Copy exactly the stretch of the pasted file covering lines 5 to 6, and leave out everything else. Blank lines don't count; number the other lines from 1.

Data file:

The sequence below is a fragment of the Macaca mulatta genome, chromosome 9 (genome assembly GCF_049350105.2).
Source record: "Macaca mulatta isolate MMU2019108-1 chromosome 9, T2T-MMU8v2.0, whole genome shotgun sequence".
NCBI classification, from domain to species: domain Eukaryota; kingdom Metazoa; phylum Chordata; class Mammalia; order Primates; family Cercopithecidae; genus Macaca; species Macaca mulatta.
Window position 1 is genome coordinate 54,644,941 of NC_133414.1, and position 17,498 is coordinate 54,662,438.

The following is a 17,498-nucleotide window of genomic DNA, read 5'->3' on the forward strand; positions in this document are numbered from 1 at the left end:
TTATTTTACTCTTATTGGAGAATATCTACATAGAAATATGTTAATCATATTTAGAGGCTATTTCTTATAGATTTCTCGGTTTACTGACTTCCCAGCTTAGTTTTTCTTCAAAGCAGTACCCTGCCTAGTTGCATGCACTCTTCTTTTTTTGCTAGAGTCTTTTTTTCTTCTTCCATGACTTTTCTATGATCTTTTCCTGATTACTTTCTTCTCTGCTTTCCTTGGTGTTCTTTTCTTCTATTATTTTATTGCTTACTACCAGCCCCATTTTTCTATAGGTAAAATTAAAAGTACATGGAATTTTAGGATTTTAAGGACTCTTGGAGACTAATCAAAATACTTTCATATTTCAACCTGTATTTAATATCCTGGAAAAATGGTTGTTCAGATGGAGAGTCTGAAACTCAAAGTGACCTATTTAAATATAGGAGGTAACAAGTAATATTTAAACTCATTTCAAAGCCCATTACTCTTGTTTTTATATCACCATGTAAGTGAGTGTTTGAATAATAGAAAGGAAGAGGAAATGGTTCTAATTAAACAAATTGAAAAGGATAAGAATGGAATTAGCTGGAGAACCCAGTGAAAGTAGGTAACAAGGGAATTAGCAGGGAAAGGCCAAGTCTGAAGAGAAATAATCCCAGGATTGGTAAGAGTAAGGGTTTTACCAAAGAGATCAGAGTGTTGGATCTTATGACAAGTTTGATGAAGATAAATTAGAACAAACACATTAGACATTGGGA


The following is a 17,498-nucleotide window of genomic DNA, read 5'->3' on the forward strand; positions in this document are numbered from 1 at the left end:
TTATTTTACTCTTATTGGAGAATATCTACATAGAAATATGTTAATCATATTTAGAGGCTATTTCTTATAGATTTCTCGGTTTACTGACTTCCCAGCTTAGTTTTTCTTCAAAGCAGTACCCTGCCTAGTTGCATGCACTCTTCTTTTTTTGCTAGAGTCTTTTTTTCTTCTTCCATGACTTTTCTATGATCTTTTCCTGATTACTTTCTTCTCTGCTTTCCTTGGTGTTCTTTTCTTCTATTATTTTATTGCTTACTACCAGCCCCATTTTTCTATAGGTAAAATTAAAAGTACATGGAATTTTAGGATTTTAAGGACTCTTGGAGACTAATCAAAATACTTTCATATTTCAACCTGTATTTAATATCCTGGAAAAATGGTTGTTCAGATGGAGAGTCTGAAACTCAAAGTGACCTATTTAAATATAGGAGGTAACAAGTAATATTTAAACTCATTTCAAAGCCCATTACTCTTGTTTTTATATCACCATGTAAGTGAGTGTTTGAATAATAGAAAGGAAGAGGAAATGGTTCTAATTAAACAAATTGAAAAGGATAAGAATGGAATTAGCTGGAGAACCCAGTGAAAGTAGGTAACAAGGGAATTAGCAGGGAAAGGCCAAGTCTGAAGAGAAATAATCCCAGGATTGGTAAGAGTAAGGGTTTTACCAAAGAGATCAGAGTGTTGGATCTTATGACAAGTTTGATGAAGATAAATTAGAACAAACACATTAGACATTGGGA